Therapeutic feeding reduces deaths among infants and young children with severe PEM. The main causes of death in severe PEM are dehydration, infection, hypothermia, hypoglycemia, cardiac arrest, and severe anemia. If severe PEM exists, therapeutic feeding will be one of the best ways to save lives. If the startup of an SFP is delayed (e.g., if resources, particularly trained personnel, are concentrated on a TFP), however, there may be a sudden deterioration in other less-malnourished children, with life-threatening consequences. Having a TFP that saves the lives of a few is less important than an adequately functioning SFP benefiting a larger population.
Food is the treatment for PEM. Unlike SFPs, TFPs are used solely for curative measures and should be administered only as short-term programs. The need for its continuation will depend on the effectiveness of general and supplementary feeding programs as well as the nutritional condition of new arrivals to TFP programs.
The usual criteria for admission to a TFP are if a child under the age of 5 years suffers from bilateral edema on the feet (kwashiorkor) or severe marasmus (WFH less than 70 percent or a Z-Score of less than - 3). If persons older than 5 years are to be admitted, their nutritional status should be assessed clinically because clear anthropometric criteria do not exist. Patients should remain on a TFP until they are free from illness, at least 80 percent of WFH, and without edema. On graduation from a TFP, patients should be discharged to an SFP.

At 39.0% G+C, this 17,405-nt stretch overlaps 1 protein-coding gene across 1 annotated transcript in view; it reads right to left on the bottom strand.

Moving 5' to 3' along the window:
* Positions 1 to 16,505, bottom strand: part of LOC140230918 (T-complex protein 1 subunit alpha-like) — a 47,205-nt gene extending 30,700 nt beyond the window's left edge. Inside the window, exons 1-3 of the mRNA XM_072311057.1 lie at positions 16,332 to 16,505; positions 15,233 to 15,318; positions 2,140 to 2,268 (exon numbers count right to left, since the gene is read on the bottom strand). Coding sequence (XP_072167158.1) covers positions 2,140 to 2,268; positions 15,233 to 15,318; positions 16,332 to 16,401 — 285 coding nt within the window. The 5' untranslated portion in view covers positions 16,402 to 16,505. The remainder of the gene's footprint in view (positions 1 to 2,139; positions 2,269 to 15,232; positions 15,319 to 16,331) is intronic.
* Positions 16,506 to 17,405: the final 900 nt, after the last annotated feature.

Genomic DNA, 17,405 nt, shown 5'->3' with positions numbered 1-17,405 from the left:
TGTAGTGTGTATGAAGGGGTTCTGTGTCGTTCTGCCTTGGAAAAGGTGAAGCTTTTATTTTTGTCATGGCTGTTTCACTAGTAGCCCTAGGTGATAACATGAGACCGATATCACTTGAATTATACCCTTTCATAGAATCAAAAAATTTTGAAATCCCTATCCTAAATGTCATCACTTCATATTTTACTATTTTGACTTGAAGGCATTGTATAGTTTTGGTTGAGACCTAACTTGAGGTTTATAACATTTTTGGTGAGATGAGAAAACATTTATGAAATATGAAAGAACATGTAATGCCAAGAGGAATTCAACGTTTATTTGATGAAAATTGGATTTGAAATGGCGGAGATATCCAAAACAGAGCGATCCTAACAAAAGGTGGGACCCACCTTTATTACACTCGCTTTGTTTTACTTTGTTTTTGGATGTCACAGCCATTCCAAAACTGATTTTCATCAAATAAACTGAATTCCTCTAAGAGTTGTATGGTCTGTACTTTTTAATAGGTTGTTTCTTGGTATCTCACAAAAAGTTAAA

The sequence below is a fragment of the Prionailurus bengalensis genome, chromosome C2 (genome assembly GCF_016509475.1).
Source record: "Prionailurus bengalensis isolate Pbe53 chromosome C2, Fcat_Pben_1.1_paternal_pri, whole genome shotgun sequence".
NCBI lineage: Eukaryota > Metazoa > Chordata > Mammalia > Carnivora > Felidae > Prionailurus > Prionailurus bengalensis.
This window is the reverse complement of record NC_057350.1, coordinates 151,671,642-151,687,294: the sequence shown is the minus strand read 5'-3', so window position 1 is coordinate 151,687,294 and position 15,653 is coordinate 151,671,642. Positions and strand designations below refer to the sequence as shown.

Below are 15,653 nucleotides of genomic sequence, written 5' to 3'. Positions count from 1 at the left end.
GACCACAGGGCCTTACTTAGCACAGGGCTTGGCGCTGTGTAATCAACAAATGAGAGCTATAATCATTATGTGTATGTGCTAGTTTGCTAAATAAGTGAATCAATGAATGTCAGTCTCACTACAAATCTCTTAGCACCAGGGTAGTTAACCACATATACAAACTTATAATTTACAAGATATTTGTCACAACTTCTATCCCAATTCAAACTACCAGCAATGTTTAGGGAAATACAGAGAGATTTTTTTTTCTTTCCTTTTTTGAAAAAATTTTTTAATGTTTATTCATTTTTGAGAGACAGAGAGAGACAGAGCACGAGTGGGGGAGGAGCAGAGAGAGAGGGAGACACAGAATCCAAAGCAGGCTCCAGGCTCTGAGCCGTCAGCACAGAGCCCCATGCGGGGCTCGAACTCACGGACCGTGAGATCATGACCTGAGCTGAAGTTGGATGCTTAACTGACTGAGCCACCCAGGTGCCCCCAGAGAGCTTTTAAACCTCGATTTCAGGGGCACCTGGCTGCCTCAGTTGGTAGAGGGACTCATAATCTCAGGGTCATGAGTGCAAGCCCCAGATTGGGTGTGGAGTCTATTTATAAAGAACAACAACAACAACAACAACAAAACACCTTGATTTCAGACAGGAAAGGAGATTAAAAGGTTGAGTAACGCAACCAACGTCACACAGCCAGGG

Therapeutic feeding should take place on an inpatient basis whenever possible, as food must be given every 3 to 4 hours. Three products are available as "ready to use" sachets for the treatment of severe malnutrition: (1) a special oral rehydration solution for use for the malnourished, (2) a formula for the severely malnourished during the first few days (phase 1) of treatment called F75, and (3) a formula for rapid growth (phase 2) called F100. They are produced by companies such as Nutriset in France and Compact in Denmark. These products include not only the appropriate protein and caloric mix for safely feeding the severely malnourished, but also the essential vitamins and minerals that are often missing in feeding mixtures that use skim milk.
Infection and dehydration are the major causes of death. Patients must be closely watched for medical complications. If weight does not increase quickly at a properly run TFP, the individual is likely to also have an illness that must be treated. The immunization of children against measles is a priority because of the high mortality associated with this disease in a malnourished population. All children admitted to a TFP should be given a full course of vitamin A, with doses on days 1, 2, and 7 of admission.
TFPs must be run by experienced and qualified personnel. One center can usually handle about 50 children and will require two experienced supervisors working full time. Doctors and nurses with little training in nutrition or experience in treating severe PEM must be given necessary guidance. Displaced people and mothers of patients, in particular, should be involved in running the therapeutic feeding center.